More from Gabriel Andre on the currency market.
“The Aussie is hostage to competing forces right now. On one hand, the endless rise of world commodities prices and the great fall of the US Dollar are good reasons to back the Australian currency. Indeed, Australian exporters can take full advantage of rising gold, metals and energy prices.”
“Demand from Asian countries hasn’t flagged and you still have speculative flows on the relative future contracts too (investment demand). What’s more, the gap between US and Australian interest rates is widening. The Fed will probably cut rates again tomorrow, maybe by as much as one full percent if the futures markets are to be believed.”
“The RBA, on the other hand, may still raise the cash rate by a quarter point at its next meeting. Those different monetary polices are explained by the fear of recession in the US and the fear of inflation in Australia. It should be bullish for the Aussie.
“On the other hand however, there is a new event on the FX markets which is bearish for the Aussie: the liquidation of carry trades. Those long-term positions were based on the different interest rates on government bonds in different countries (a basic carry trade being to buy the high yield currency and sell the low yield one).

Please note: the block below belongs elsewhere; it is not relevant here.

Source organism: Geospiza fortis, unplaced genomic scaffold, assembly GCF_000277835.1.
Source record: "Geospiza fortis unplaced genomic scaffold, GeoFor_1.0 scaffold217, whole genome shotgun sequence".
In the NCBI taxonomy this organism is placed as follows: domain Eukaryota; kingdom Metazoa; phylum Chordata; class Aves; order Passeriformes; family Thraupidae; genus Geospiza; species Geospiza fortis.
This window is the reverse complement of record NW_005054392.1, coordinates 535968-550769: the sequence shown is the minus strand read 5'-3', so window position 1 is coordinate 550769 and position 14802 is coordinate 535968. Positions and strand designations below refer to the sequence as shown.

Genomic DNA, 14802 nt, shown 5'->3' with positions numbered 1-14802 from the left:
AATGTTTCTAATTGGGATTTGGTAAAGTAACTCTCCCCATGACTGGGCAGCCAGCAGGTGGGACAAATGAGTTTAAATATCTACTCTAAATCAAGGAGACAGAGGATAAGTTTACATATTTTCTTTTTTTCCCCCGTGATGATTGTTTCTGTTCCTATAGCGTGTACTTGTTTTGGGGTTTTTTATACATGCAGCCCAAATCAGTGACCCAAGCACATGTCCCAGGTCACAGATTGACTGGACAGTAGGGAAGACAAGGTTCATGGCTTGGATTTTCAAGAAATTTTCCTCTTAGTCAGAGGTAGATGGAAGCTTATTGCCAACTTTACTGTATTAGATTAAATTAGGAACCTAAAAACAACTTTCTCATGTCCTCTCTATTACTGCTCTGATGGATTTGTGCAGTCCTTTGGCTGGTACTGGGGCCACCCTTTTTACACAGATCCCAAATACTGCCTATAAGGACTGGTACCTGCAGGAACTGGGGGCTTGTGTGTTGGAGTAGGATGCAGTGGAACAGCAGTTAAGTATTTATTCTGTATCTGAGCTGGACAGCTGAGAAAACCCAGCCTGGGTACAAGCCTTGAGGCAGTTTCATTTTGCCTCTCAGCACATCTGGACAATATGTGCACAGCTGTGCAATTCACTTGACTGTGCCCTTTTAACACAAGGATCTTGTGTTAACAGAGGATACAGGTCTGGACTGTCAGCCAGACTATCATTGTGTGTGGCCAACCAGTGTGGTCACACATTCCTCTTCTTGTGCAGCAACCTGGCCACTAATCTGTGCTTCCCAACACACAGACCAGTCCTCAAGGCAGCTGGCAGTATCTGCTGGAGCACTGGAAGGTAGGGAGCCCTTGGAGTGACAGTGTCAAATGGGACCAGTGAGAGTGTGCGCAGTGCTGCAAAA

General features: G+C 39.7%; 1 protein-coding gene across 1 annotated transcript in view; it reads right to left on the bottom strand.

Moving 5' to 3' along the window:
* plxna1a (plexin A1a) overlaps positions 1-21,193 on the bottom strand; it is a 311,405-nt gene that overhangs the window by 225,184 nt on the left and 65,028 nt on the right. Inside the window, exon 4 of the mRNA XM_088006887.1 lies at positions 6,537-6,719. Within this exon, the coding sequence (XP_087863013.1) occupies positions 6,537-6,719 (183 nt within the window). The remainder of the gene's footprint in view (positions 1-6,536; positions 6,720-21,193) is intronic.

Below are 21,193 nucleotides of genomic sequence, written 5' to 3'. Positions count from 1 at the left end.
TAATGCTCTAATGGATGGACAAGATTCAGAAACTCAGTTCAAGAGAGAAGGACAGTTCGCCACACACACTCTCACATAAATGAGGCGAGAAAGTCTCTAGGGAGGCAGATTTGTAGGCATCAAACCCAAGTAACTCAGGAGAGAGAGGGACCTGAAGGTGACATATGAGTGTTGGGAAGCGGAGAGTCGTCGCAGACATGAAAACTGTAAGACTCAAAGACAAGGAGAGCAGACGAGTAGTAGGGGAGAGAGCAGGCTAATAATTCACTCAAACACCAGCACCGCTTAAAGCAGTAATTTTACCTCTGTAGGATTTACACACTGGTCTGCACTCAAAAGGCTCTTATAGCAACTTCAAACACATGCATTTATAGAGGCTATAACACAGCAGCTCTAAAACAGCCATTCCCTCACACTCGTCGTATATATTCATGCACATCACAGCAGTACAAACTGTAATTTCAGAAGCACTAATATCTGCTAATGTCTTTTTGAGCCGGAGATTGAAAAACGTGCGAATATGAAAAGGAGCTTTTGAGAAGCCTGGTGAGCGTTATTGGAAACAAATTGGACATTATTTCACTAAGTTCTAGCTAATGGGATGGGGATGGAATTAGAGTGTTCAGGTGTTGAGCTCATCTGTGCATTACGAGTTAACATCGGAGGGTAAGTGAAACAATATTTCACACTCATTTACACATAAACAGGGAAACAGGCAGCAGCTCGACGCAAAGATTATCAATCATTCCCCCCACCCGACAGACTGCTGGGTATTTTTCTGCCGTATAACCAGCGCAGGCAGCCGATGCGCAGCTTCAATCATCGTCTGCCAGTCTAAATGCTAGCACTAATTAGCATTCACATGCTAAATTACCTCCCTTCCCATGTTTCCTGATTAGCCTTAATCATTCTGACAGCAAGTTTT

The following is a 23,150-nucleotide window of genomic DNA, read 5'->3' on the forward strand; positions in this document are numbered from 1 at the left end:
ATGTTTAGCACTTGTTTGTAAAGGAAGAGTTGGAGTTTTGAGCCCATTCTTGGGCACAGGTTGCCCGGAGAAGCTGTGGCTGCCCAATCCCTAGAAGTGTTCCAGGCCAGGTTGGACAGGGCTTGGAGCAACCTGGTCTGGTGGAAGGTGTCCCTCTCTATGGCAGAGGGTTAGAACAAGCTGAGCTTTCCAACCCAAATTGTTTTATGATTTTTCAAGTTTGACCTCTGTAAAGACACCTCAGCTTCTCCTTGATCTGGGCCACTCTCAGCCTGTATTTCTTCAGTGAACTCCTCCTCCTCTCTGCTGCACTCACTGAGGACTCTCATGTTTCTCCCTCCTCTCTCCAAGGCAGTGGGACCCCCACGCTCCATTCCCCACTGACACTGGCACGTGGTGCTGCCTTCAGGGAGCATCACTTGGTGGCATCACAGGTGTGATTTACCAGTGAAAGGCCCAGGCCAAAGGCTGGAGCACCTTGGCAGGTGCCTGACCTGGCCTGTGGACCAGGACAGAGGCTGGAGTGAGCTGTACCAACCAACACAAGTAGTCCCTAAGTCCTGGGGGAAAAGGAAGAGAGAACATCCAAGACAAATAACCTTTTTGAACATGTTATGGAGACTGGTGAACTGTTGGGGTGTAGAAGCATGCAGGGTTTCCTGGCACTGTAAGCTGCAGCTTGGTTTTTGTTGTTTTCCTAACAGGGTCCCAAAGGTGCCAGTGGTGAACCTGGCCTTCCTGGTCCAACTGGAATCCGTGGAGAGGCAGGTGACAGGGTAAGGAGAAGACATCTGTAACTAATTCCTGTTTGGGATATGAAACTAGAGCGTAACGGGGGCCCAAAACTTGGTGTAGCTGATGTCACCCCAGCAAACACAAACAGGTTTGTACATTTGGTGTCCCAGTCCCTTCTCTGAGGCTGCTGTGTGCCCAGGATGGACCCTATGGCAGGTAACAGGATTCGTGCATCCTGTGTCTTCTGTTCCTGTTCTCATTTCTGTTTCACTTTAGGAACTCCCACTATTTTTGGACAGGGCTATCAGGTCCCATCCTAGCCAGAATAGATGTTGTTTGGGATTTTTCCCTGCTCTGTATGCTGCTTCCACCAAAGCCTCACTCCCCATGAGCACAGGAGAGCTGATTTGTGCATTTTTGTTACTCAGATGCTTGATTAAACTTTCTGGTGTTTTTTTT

“The dominant carry trade of the last few years was a strong bearish force for the Japanese Yen. It was cheap for global speculators to borrow the yen because of ultra-low interest rates in Japan for years. Since last November roughly, investors become more and more risk averse, fearing a global slowdown and the unknowns of the credit crisis.
“So what have they done? Yen carry traders are getting out of long-term winning positions to lock in profits. They’re also making a big change in their asset allocation, which should favour commodities. That’s why the Yen is currently in a massive up trend. It’s rallied against all the high yield currencies, including the Aussie. And the U.S. dollar…well you have to see the chart to believe it.”
“The chart shows the fall of the US Dollar index during this past year. It also shows its next important level of resistance (which was previously its main support). As you can see, the index tried four times since last October to break the down trend. It failed four times. The dollar doesn’t have any support.
“If, by some miracle we haven’t foreseen, the dollar index rallies above 76, it will break its technical downtrend. The downside is much harder to figure, mainly because the dollar index has never been this low before. How low can it go? In a world of floating exchange rates, it can go much lower. But tomorrow we will look at the dollar in terms of gold to get a better idea.”
“Technically the AUD is still in a bullish channel against the US Dollar (chart below). However the parity with the Greenback might be more difficult to reach than you imagine as the main resistance between 0.94 and 0.95 has been holding so far. On the downside the pair found some support yesterday on the 50-day moving average at 0.9125, which is also the support line of the current medium-term bullish channel.
The Daily Reckoning Australia